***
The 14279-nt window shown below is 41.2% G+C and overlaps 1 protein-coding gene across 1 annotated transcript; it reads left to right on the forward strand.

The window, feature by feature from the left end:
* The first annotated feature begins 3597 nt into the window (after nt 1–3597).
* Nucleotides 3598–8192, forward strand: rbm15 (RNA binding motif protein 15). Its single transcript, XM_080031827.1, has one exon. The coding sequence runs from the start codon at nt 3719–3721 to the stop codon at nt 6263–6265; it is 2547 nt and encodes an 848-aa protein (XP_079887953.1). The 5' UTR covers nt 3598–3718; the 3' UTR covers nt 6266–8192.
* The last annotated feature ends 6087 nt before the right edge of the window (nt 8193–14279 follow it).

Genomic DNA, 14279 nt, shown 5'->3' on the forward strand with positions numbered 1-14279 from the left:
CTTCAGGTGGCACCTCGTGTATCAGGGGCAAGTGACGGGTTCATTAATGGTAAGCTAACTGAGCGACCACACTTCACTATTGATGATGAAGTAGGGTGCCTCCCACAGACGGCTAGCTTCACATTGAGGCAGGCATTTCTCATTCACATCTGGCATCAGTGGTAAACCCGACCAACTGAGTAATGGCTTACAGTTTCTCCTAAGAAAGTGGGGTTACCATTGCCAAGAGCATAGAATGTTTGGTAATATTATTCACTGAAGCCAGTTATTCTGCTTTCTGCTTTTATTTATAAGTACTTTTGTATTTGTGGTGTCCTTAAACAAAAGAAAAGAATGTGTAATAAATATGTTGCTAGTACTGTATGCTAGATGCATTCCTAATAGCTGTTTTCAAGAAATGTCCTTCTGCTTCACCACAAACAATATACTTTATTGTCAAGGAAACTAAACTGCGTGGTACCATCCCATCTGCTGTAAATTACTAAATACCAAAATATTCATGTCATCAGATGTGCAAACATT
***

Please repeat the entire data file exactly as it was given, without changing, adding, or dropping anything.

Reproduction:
The 14279-nt window shown below is 41.2% G+C and overlaps 1 protein-coding gene across 1 annotated transcript; it reads left to right on the forward strand.

The window, feature by feature from the left end:
* The first annotated feature begins 3597 nt into the window (after nt 1–3597).
* Nucleotides 3598–8192, forward strand: rbm15 (RNA binding motif protein 15). Its single transcript, XM_080031827.1, has one exon. The coding sequence runs from the start codon at nt 3719–3721 to the stop codon at nt 6263–6265; it is 2547 nt and encodes an 848-aa protein (XP_079887953.1). The 5' UTR covers nt 3598–3718; the 3' UTR covers nt 6266–8192.
* The last annotated feature ends 6087 nt before the right edge of the window (nt 8193–14279 follow it).

Genomic DNA, 14279 nt, shown 5'->3' on the forward strand with positions numbered 1-14279 from the left:
CTTCAGGTGGCACCTCGTGTATCAGGGGCAAGTGACGGGTTCATTAATGGTAAGCTAACTGAGCGACCACACTTCACTATTGATGATGAAGTAGGGTGCCTCCCACAGACGGCTAGCTTCACATTGAGGCAGGCATTTCTCATTCACATCTGGCATCAGTGGTAAACCCGACCAACTGAGTAATGGCTTACAGTTTCTCCTAAGAAAGTGGGGTTACCATTGCCAAGAGCATAGAATGTTTGGTAATATTATTCACTGAAGCCAGTTATTCTGCTTTCTGCTTTTATTTATAAGTACTTTTGTATTTGTGGTGTCCTTAAACAAAAGAAAAGAATGTGTAATAAATATGTTGCTAGTACTGTATGCTAGATGCATTCCTAATAGCTGTTTTCAAGAAATGTCCTTCTGCTTCACCACAAACAATATACTTTATTGTCAAGGAAACTAAACTGCGTGGTACCATCCCATCTGCTGTAAATTACTAAATACCAAAATATTCATGTCATCAGATGTGCAAACATT